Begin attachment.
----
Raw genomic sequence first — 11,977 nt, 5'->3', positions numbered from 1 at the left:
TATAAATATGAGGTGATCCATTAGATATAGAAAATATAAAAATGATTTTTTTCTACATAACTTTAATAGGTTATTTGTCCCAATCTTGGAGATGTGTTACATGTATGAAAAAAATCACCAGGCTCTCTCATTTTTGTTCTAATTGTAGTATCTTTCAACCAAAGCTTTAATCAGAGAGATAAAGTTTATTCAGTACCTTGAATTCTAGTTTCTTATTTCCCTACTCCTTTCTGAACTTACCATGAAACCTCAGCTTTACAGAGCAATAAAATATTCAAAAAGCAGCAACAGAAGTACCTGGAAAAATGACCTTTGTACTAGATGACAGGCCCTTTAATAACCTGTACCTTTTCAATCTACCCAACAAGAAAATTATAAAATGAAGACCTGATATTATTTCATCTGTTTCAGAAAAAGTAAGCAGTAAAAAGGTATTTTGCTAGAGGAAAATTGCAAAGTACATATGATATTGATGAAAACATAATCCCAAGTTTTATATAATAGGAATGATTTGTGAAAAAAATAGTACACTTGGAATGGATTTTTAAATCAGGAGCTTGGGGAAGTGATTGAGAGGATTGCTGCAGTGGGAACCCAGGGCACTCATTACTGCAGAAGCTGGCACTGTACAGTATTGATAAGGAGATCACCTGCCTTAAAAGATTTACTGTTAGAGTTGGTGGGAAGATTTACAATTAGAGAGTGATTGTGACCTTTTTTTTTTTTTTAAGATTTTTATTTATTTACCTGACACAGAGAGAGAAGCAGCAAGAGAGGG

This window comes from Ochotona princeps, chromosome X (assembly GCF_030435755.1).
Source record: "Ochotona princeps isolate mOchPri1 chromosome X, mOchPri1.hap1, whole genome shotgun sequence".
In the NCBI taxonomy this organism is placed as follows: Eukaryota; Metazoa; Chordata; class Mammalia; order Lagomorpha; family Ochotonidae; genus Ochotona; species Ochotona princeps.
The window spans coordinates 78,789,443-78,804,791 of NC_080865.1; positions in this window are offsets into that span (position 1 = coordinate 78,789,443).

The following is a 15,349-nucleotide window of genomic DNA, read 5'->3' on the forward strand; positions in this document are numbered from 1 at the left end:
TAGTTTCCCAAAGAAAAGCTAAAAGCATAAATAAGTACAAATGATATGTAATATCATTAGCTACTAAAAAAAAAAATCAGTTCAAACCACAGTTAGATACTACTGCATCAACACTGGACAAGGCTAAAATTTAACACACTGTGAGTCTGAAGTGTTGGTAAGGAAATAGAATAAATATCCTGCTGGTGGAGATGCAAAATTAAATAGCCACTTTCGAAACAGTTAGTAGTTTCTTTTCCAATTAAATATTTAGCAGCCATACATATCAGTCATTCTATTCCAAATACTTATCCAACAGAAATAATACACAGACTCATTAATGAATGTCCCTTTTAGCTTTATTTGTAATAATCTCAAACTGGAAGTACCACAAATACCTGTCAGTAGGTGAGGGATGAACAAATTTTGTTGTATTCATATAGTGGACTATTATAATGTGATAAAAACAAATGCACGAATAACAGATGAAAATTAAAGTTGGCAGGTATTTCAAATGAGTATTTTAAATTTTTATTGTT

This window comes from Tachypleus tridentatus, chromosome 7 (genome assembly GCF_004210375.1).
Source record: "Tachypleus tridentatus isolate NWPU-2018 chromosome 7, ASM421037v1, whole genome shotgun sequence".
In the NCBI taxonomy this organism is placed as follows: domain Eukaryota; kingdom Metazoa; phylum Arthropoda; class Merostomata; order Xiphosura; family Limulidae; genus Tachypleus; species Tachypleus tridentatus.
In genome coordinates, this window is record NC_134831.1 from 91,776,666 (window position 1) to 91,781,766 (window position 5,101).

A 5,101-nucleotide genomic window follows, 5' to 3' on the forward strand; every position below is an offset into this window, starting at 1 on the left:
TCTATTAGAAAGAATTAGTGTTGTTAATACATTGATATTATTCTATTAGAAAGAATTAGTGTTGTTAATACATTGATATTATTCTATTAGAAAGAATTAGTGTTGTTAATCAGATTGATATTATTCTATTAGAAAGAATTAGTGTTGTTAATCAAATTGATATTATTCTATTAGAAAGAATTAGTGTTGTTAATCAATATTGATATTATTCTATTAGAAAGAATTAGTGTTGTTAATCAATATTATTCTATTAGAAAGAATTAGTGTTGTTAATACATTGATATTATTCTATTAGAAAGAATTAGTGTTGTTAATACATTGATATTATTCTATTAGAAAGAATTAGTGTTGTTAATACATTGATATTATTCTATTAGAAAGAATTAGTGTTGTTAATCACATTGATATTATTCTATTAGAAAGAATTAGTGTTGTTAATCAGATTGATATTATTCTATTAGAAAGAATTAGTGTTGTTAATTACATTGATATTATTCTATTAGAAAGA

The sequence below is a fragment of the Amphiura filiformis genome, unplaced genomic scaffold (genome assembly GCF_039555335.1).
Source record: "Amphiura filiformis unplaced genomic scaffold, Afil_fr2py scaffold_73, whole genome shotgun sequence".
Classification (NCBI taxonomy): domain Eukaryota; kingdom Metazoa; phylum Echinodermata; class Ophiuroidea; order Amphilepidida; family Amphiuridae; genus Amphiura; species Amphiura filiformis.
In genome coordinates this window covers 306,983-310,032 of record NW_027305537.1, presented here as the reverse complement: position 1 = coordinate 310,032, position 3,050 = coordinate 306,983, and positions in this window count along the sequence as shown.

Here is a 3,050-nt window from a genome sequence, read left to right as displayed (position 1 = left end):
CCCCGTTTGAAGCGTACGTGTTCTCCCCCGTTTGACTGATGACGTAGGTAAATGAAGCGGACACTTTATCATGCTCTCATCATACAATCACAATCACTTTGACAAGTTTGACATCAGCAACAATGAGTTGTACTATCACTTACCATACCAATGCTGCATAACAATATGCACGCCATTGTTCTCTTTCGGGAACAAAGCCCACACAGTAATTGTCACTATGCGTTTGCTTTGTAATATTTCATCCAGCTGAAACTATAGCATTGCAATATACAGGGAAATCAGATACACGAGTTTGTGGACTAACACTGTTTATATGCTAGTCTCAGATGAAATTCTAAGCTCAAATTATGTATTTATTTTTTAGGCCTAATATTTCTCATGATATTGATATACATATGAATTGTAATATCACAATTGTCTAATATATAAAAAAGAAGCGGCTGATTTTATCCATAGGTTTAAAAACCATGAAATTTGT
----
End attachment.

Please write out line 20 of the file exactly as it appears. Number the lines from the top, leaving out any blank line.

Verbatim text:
CCCCGTTTGAAGCGTACGTGTTCTCCCCCGTTTGACTGATGACGTAGGTAAATGAAGCGGACACTTTATCATGCTCTCATCATACAATCACAATCACTTTGACAAGTTTGACATCAGCAACAATGAGTTGTACTATCACTTACCATACCAATGCTGCATAACAATATGCACGCCATTGTTCTCTTTCGGGAACAAAGCCCACACAGTAATTGTCACTATGCGTTTGCTTTGTAATATTTCATCCAGCTGAAACTATAGCATTGCAATATACAGGGAAATCAGATACACGAGTTTGTGGACTAACACTGTTTATATGCTAGTCTCAGATGAAATTCTAAGCTCAAATTATGTATTTATTTTTTAGGCCTAATATTTCTCATGATATTGATATACATATGAATTGTAATATCACAATTGTCTAATATATAAAAAAGAAGCGGCTGATTTTATCCATAGGTTTAAAAACCATGAAATTTGT